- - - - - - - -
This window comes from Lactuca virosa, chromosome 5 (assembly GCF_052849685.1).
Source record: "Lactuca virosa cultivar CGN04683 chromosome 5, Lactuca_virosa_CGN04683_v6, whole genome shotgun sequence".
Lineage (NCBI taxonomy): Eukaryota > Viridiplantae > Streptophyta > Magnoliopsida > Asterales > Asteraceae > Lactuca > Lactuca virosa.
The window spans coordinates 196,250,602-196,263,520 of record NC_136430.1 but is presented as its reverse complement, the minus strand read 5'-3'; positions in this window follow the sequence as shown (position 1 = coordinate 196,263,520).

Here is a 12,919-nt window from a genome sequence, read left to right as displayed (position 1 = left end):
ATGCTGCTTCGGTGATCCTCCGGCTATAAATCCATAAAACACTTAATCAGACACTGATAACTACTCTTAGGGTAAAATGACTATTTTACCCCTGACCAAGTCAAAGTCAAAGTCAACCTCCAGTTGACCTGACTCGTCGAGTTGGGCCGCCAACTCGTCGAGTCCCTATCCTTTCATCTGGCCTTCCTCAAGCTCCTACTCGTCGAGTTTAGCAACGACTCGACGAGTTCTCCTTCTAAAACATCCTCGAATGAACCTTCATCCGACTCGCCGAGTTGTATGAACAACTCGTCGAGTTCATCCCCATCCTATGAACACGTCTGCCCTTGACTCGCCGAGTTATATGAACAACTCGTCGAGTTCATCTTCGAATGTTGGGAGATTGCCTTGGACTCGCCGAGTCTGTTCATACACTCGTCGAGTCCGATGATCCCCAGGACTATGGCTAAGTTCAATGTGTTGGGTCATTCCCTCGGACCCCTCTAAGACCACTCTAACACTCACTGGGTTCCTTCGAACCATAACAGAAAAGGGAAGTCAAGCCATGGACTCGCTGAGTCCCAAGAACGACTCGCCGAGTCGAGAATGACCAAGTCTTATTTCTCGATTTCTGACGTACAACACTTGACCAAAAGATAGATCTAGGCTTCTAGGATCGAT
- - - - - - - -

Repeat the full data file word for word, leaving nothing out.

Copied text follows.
This window comes from Lactuca virosa, chromosome 5 (assembly GCF_052849685.1).
Source record: "Lactuca virosa cultivar CGN04683 chromosome 5, Lactuca_virosa_CGN04683_v6, whole genome shotgun sequence".
Lineage (NCBI taxonomy): Eukaryota > Viridiplantae > Streptophyta > Magnoliopsida > Asterales > Asteraceae > Lactuca > Lactuca virosa.
The window spans coordinates 196,250,602-196,263,520 of record NC_136430.1 but is presented as its reverse complement, the minus strand read 5'-3'; positions in this window follow the sequence as shown (position 1 = coordinate 196,263,520).

Here is a 12,919-nt window from a genome sequence, read left to right as displayed (position 1 = left end):
ATGCTGCTTCGGTGATCCTCCGGCTATAAATCCATAAAACACTTAATCAGACACTGATAACTACTCTTAGGGTAAAATGACTATTTTACCCCTGACCAAGTCAAAGTCAAAGTCAACCTCCAGTTGACCTGACTCGTCGAGTTGGGCCGCCAACTCGTCGAGTCCCTATCCTTTCATCTGGCCTTCCTCAAGCTCCTACTCGTCGAGTTTAGCAACGACTCGACGAGTTCTCCTTCTAAAACATCCTCGAATGAACCTTCATCCGACTCGCCGAGTTGTATGAACAACTCGTCGAGTTCATCCCCATCCTATGAACACGTCTGCCCTTGACTCGCCGAGTTATATGAACAACTCGTCGAGTTCATCTTCGAATGTTGGGAGATTGCCTTGGACTCGCCGAGTCTGTTCATACACTCGTCGAGTCCGATGATCCCCAGGACTATGGCTAAGTTCAATGTGTTGGGTCATTCCCTCGGACCCCTCTAAGACCACTCTAACACTCACTGGGTTCCTTCGAACCATAACAGAAAAGGGAAGTCAAGCCATGGACTCGCTGAGTCCCAAGAACGACTCGCCGAGTCGAGAATGACCAAGTCTTATTTCTCGATTTCTGACGTACAACACTTGACCAAAAGATAGATCTAGGCTTCTAGGATCGAT